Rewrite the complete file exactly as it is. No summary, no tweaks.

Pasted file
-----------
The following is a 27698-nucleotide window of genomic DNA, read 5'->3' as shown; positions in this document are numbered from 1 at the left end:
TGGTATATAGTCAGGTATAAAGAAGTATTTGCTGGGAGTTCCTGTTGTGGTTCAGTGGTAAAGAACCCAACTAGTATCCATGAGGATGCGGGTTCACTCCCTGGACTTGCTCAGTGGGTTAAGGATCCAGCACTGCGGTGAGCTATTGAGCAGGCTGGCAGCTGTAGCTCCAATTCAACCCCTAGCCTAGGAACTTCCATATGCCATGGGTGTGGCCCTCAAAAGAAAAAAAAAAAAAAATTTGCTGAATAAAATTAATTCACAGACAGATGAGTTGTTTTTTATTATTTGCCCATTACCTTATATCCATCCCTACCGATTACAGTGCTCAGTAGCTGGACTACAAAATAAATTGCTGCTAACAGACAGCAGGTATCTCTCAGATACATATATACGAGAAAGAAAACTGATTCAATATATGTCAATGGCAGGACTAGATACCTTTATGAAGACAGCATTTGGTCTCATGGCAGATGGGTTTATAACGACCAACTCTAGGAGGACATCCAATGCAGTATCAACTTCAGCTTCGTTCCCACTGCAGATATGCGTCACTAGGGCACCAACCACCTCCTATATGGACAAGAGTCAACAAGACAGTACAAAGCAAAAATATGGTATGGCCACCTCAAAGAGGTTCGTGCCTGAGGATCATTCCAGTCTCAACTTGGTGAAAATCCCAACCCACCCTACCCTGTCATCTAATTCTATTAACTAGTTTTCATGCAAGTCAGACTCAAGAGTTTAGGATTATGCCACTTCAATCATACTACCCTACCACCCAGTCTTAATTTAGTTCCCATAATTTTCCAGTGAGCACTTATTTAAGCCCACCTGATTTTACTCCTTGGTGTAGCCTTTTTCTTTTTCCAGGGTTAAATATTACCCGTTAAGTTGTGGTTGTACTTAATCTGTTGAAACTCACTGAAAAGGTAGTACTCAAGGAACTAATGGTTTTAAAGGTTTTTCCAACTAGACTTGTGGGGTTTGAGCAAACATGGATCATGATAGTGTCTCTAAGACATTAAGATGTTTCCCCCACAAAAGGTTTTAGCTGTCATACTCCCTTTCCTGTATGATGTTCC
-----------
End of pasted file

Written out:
The following is a 27698-nucleotide window of genomic DNA, read 5'->3' as shown; positions in this document are numbered from 1 at the left end:
TGGTATATAGTCAGGTATAAAGAAGTATTTGCTGGGAGTTCCTGTTGTGGTTCAGTGGTAAAGAACCCAACTAGTATCCATGAGGATGCGGGTTCACTCCCTGGACTTGCTCAGTGGGTTAAGGATCCAGCACTGCGGTGAGCTATTGAGCAGGCTGGCAGCTGTAGCTCCAATTCAACCCCTAGCCTAGGAACTTCCATATGCCATGGGTGTGGCCCTCAAAAGAAAAAAAAAAAAAAATTTGCTGAATAAAATTAATTCACAGACAGATGAGTTGTTTTTTATTATTTGCCCATTACCTTATATCCATCCCTACCGATTACAGTGCTCAGTAGCTGGACTACAAAATAAATTGCTGCTAACAGACAGCAGGTATCTCTCAGATACATATATACGAGAAAGAAAACTGATTCAATATATGTCAATGGCAGGACTAGATACCTTTATGAAGACAGCATTTGGTCTCATGGCAGATGGGTTTATAACGACCAACTCTAGGAGGACATCCAATGCAGTATCAACTTCAGCTTCGTTCCCACTGCAGATATGCGTCACTAGGGCACCAACCACCTCCTATATGGACAAGAGTCAACAAGACAGTACAAAGCAAAAATATGGTATGGCCACCTCAAAGAGGTTCGTGCCTGAGGATCATTCCAGTCTCAACTTGGTGAAAATCCCAACCCACCCTACCCTGTCATCTAATTCTATTAACTAGTTTTCATGCAAGTCAGACTCAAGAGTTTAGGATTATGCCACTTCAATCATACTACCCTACCACCCAGTCTTAATTTAGTTCCCATAATTTTCCAGTGAGCACTTATTTAAGCCCACCTGATTTTACTCCTTGGTGTAGCCTTTTTCTTTTTCCAGGGTTAAATATTACCCGTTAAGTTGTGGTTGTACTTAATCTGTTGAAACTCACTGAAAAGGTAGTACTCAAGGAACTAATGGTTTTAAAGGTTTTTCCAACTAGACTTGTGGGGTTTGAGCAAACATGGATCATGATAGTGTCTCTAAGACATTAAGATGTTTCCCCCACAAAAGGTTTTAGCTGTCATACTCCCTTTCCTGTATGATGTTCC